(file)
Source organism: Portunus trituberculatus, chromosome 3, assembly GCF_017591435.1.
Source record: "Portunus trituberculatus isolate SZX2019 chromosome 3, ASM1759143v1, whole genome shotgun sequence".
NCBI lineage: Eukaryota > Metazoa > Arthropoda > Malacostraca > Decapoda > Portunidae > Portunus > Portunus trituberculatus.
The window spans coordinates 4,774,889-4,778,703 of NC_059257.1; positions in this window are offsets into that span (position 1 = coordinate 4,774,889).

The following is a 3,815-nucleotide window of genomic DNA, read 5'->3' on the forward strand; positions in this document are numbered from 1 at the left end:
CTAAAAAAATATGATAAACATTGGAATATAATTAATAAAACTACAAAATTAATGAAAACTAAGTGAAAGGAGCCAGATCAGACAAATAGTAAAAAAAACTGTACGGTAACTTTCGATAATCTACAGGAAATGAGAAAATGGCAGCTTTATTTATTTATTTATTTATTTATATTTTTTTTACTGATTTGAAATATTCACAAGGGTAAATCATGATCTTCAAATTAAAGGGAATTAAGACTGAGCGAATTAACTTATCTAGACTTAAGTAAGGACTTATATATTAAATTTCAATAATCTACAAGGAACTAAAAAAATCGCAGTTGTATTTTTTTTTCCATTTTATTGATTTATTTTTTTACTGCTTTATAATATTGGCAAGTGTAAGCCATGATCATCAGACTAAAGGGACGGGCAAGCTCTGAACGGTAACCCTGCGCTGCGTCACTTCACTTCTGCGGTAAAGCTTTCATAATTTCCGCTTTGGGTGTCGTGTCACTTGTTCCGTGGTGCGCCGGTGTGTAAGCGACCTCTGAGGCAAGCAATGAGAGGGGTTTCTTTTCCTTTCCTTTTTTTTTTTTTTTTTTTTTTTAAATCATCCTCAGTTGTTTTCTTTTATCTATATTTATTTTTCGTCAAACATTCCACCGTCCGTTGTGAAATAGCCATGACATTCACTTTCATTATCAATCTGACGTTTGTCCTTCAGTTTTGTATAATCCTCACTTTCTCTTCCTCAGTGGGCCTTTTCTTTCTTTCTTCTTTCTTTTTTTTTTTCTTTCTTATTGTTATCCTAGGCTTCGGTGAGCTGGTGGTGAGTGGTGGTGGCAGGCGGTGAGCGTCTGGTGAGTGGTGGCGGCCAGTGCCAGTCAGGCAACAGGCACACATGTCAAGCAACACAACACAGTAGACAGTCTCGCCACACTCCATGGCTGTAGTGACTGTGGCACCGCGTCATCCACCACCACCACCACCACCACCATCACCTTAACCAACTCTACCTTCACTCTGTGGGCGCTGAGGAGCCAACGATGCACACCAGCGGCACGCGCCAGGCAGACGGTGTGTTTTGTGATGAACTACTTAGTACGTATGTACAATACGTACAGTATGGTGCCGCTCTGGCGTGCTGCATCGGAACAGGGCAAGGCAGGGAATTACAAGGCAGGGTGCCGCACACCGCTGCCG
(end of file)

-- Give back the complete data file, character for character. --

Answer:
Source organism: Portunus trituberculatus, chromosome 3, assembly GCF_017591435.1.
Source record: "Portunus trituberculatus isolate SZX2019 chromosome 3, ASM1759143v1, whole genome shotgun sequence".
NCBI lineage: Eukaryota > Metazoa > Arthropoda > Malacostraca > Decapoda > Portunidae > Portunus > Portunus trituberculatus.
The window spans coordinates 4,774,889-4,778,703 of NC_059257.1; positions in this window are offsets into that span (position 1 = coordinate 4,774,889).

The following is a 3,815-nucleotide window of genomic DNA, read 5'->3' on the forward strand; positions in this document are numbered from 1 at the left end:
CTAAAAAAATATGATAAACATTGGAATATAATTAATAAAACTACAAAATTAATGAAAACTAAGTGAAAGGAGCCAGATCAGACAAATAGTAAAAAAAACTGTACGGTAACTTTCGATAATCTACAGGAAATGAGAAAATGGCAGCTTTATTTATTTATTTATTTATTTATATTTTTTTTACTGATTTGAAATATTCACAAGGGTAAATCATGATCTTCAAATTAAAGGGAATTAAGACTGAGCGAATTAACTTATCTAGACTTAAGTAAGGACTTATATATTAAATTTCAATAATCTACAAGGAACTAAAAAAATCGCAGTTGTATTTTTTTTTCCATTTTATTGATTTATTTTTTTACTGCTTTATAATATTGGCAAGTGTAAGCCATGATCATCAGACTAAAGGGACGGGCAAGCTCTGAACGGTAACCCTGCGCTGCGTCACTTCACTTCTGCGGTAAAGCTTTCATAATTTCCGCTTTGGGTGTCGTGTCACTTGTTCCGTGGTGCGCCGGTGTGTAAGCGACCTCTGAGGCAAGCAATGAGAGGGGTTTCTTTTCCTTTCCTTTTTTTTTTTTTTTTTTTTTTTAAATCATCCTCAGTTGTTTTCTTTTATCTATATTTATTTTTCGTCAAACATTCCACCGTCCGTTGTGAAATAGCCATGACATTCACTTTCATTATCAATCTGACGTTTGTCCTTCAGTTTTGTATAATCCTCACTTTCTCTTCCTCAGTGGGCCTTTTCTTTCTTTCTTCTTTCTTTTTTTTTTTCTTTCTTATTGTTATCCTAGGCTTCGGTGAGCTGGTGGTGAGTGGTGGTGGCAGGCGGTGAGCGTCTGGTGAGTGGTGGCGGCCAGTGCCAGTCAGGCAACAGGCACACATGTCAAGCAACACAACACAGTAGACAGTCTCGCCACACTCCATGGCTGTAGTGACTGTGGCACCGCGTCATCCACCACCACCACCACCACCACCATCACCTTAACCAACTCTACCTTCACTCTGTGGGCGCTGAGGAGCCAACGATGCACACCAGCGGCACGCGCCAGGCAGACGGTGTGTTTTGTGATGAACTACTTAGTACGTATGTACAATACGTACAGTATGGTGCCGCTCTGGCGTGCTGCATCGGAACAGGGCAAGGCAGGGAATTACAAGGCAGGGTGCCGCACACCGCTGCCG